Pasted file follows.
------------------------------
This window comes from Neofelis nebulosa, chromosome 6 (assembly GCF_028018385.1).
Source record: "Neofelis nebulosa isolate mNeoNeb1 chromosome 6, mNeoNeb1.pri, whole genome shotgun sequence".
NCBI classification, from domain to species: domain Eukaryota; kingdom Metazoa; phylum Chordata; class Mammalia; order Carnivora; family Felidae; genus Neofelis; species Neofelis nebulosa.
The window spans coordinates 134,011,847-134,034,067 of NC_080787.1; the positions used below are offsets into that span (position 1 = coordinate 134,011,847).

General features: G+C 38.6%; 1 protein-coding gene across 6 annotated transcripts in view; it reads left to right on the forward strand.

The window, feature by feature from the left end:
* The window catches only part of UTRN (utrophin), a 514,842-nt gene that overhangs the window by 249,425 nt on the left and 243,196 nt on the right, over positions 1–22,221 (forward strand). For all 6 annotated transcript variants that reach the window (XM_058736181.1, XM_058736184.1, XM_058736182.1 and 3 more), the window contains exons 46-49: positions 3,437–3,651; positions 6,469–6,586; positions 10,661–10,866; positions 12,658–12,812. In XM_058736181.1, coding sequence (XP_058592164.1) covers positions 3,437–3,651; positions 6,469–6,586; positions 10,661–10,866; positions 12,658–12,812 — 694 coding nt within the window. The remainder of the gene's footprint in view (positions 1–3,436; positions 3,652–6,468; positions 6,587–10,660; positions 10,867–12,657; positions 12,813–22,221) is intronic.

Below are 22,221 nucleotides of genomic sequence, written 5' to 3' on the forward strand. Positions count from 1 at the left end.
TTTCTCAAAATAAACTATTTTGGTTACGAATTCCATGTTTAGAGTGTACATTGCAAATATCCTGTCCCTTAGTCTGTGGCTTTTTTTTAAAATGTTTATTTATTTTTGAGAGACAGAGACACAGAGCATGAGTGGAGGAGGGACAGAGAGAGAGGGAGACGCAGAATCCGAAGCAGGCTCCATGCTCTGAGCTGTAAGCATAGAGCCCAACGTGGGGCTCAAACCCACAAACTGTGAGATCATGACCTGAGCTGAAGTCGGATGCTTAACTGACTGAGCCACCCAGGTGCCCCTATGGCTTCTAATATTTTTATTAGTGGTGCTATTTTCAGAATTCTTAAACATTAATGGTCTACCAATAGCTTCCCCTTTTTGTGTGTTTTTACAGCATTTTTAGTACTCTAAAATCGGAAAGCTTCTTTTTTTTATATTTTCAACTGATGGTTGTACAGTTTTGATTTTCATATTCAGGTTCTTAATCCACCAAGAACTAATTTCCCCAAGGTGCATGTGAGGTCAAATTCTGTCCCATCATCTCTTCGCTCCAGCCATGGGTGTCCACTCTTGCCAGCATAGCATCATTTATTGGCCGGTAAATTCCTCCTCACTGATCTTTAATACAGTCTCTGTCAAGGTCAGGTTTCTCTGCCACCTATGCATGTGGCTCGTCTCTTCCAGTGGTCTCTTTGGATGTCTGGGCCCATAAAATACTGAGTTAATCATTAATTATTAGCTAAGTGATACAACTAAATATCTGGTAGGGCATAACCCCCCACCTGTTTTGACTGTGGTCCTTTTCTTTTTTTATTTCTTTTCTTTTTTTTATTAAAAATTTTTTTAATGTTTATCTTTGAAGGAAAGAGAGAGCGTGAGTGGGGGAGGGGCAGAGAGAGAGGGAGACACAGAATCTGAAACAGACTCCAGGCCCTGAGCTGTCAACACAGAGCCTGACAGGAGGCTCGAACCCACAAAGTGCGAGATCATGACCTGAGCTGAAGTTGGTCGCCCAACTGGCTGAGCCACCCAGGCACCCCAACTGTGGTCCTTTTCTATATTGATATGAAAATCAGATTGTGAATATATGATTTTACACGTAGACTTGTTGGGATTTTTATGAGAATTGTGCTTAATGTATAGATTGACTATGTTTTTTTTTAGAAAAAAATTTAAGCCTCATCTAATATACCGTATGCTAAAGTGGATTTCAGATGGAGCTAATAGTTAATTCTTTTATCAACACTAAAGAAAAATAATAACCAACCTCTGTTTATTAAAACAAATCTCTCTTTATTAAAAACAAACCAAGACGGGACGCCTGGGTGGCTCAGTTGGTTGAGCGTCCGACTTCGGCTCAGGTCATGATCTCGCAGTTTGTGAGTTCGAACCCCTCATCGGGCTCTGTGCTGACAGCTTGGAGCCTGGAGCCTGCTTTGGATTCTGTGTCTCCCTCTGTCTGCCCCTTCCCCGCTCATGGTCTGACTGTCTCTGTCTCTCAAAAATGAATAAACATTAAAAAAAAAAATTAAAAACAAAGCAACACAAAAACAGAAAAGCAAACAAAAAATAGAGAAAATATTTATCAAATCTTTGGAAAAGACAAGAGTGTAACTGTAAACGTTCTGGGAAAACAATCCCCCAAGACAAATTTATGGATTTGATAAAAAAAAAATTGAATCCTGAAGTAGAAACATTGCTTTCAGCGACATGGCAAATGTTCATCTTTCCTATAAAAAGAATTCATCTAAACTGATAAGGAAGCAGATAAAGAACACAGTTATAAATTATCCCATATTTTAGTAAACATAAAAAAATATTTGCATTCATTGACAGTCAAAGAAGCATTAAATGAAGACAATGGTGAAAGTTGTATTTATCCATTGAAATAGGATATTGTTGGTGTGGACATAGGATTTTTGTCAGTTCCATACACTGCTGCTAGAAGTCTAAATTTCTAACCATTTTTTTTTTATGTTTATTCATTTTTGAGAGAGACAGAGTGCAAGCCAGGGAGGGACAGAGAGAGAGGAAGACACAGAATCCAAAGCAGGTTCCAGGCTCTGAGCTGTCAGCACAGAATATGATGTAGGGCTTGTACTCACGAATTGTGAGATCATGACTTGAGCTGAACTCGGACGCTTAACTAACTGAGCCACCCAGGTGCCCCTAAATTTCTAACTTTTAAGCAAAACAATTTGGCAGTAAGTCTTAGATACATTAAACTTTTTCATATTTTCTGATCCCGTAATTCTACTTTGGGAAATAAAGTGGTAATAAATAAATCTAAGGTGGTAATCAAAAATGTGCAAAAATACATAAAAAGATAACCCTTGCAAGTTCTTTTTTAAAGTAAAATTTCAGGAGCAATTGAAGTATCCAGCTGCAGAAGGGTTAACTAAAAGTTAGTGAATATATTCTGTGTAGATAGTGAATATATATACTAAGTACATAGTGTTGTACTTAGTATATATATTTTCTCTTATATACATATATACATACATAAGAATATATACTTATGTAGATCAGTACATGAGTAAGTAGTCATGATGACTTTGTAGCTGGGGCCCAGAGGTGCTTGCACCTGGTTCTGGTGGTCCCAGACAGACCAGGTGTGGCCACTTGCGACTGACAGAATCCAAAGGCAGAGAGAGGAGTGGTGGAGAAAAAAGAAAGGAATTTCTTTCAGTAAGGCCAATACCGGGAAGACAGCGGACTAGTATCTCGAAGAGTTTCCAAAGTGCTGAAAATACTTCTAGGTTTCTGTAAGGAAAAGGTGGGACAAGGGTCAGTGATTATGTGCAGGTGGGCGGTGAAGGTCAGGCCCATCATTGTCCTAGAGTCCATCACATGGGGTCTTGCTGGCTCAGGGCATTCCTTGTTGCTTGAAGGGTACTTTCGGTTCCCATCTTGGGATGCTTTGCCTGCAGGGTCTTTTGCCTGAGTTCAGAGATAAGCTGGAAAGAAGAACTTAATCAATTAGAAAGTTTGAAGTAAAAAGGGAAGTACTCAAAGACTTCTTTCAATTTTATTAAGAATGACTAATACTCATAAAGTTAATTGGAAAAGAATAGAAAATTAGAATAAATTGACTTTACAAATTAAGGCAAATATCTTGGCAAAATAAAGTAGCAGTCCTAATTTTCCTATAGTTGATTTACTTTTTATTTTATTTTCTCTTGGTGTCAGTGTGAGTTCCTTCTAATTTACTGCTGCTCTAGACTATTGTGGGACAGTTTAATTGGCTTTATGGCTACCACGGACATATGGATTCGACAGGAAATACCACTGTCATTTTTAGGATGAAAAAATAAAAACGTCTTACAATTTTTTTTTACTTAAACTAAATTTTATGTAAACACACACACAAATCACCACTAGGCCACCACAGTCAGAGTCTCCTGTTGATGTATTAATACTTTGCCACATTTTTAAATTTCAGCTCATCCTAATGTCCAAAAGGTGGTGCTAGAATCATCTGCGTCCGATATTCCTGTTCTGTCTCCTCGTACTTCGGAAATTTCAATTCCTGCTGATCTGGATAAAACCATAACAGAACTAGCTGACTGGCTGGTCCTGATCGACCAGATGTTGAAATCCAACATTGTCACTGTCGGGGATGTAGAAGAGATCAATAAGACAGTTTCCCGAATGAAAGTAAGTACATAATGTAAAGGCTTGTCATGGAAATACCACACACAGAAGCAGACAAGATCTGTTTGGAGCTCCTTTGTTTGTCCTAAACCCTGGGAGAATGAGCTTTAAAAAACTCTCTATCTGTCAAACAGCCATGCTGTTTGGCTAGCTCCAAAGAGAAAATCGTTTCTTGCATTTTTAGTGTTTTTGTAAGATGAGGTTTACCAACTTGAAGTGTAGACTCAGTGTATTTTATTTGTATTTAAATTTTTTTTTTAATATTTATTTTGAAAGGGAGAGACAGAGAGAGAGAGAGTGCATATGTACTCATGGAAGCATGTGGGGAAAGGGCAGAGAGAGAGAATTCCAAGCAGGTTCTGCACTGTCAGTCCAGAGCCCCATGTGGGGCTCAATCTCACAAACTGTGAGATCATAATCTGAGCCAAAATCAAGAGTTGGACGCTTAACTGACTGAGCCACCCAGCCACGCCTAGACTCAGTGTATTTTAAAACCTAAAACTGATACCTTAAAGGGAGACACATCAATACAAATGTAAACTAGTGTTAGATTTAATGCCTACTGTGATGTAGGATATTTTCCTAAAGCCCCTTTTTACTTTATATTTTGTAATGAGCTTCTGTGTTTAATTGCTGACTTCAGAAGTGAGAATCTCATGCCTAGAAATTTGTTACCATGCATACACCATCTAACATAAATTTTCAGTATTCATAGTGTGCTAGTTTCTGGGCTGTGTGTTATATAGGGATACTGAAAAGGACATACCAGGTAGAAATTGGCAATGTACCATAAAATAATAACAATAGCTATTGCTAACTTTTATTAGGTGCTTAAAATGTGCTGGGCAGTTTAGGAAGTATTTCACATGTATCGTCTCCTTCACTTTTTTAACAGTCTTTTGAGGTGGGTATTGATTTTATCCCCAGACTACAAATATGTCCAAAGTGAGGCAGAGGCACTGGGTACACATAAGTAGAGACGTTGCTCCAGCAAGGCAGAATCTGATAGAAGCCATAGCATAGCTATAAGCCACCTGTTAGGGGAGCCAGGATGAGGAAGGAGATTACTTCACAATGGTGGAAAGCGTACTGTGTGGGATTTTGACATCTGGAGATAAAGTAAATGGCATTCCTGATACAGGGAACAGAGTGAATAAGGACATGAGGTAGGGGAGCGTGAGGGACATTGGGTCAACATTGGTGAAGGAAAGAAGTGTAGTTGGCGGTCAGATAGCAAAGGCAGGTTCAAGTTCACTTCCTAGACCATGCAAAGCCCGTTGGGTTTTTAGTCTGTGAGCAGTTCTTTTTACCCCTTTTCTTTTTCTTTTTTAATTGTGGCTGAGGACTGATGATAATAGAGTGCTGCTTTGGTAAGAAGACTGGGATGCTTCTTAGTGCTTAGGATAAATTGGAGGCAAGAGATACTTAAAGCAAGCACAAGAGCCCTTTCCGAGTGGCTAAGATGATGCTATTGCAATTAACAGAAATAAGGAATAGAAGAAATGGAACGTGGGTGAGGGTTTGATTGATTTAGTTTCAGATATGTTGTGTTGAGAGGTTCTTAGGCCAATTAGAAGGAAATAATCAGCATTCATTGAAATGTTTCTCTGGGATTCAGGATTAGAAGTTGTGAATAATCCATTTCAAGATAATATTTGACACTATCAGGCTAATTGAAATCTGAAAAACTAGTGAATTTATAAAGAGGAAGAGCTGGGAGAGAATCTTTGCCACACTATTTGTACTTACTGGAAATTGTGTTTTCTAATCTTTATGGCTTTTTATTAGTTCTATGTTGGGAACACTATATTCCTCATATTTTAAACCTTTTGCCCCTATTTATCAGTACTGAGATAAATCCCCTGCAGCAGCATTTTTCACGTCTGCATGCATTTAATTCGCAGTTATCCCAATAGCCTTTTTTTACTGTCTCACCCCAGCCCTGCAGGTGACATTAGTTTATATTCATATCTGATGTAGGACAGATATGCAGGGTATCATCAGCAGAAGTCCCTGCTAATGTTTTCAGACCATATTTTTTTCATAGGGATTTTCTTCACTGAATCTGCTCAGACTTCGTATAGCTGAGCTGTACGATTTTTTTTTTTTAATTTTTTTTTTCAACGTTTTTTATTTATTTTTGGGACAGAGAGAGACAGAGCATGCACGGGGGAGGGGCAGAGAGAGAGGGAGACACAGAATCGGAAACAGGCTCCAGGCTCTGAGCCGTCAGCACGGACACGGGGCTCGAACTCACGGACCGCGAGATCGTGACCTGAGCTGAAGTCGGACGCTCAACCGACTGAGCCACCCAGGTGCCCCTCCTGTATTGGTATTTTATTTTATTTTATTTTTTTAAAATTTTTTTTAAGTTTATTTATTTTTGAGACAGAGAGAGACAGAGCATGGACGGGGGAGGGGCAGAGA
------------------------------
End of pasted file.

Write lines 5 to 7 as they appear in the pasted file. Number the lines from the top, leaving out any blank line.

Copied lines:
General features: G+C 38.6%; 1 protein-coding gene across 6 annotated transcripts in view; it reads left to right on the forward strand.

The window, feature by feature from the left end:
* The window catches only part of UTRN (utrophin), a 514,842-nt gene that overhangs the window by 249,425 nt on the left and 243,196 nt on the right, over positions 1–22,221 (forward strand). For all 6 annotated transcript variants that reach the window (XM_058736181.1, XM_058736184.1, XM_058736182.1 and 3 more), the window contains exons 46-49: positions 3,437–3,651; positions 6,469–6,586; positions 10,661–10,866; positions 12,658–12,812. In XM_058736181.1, coding sequence (XP_058592164.1) covers positions 3,437–3,651; positions 6,469–6,586; positions 10,661–10,866; positions 12,658–12,812 — 694 coding nt within the window. The remainder of the gene's footprint in view (positions 1–3,436; positions 3,652–6,468; positions 6,587–10,660; positions 10,867–12,657; positions 12,813–22,221) is intronic.